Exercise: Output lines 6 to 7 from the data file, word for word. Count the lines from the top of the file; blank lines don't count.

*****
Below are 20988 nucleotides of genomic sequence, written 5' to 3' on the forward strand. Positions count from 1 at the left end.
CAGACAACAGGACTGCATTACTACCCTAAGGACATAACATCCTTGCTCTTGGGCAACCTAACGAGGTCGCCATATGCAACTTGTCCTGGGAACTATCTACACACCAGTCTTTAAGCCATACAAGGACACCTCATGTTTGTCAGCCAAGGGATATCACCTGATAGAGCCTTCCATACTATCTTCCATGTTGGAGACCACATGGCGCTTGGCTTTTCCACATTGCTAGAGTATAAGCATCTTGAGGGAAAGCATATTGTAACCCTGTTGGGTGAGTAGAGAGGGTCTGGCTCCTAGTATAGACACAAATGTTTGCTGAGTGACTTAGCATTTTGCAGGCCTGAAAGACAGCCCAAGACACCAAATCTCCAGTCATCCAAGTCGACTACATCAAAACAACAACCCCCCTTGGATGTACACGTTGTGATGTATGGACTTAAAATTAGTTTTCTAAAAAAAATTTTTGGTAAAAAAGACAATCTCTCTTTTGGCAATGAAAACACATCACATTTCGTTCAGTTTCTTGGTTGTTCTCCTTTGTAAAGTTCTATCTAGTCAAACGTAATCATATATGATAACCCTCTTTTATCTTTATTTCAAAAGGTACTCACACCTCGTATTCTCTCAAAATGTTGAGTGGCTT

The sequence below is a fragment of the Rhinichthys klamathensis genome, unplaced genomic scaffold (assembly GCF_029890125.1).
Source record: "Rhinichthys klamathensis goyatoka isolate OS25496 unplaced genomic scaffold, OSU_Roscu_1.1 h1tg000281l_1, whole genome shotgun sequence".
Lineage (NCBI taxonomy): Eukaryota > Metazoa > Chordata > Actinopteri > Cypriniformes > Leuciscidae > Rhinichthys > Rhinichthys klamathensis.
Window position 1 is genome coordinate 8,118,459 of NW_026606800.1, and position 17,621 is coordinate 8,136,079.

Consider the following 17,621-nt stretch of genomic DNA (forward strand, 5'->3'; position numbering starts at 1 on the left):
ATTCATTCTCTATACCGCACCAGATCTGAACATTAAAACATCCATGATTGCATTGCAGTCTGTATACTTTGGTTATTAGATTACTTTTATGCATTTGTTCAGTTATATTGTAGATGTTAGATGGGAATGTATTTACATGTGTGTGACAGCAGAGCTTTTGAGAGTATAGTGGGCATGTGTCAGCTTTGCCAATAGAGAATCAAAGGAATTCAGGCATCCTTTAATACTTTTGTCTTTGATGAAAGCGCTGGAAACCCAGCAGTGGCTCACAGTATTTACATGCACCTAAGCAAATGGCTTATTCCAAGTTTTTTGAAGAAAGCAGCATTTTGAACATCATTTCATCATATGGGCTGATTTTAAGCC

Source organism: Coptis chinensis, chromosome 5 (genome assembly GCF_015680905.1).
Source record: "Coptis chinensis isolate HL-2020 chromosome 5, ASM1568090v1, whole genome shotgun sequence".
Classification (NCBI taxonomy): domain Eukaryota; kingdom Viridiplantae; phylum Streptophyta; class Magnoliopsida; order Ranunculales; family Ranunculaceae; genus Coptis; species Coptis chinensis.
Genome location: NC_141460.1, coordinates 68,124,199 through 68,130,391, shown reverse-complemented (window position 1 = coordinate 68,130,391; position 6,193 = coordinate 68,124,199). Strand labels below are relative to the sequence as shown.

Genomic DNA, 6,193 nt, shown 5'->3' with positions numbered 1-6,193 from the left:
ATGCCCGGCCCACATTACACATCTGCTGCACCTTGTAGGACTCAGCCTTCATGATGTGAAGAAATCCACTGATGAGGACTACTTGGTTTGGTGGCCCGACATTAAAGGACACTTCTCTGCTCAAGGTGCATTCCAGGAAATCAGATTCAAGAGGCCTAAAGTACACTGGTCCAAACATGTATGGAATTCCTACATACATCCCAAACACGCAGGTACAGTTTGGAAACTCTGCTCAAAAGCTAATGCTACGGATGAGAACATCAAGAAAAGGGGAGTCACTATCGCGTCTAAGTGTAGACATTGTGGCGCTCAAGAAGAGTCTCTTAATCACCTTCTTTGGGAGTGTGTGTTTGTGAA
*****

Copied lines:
Window position 1 is genome coordinate 8,118,459 of NW_026606800.1, and position 17,621 is coordinate 8,136,079.

Consider the following 17,621-nt stretch of genomic DNA (forward strand, 5'->3'; position numbering starts at 1 on the left):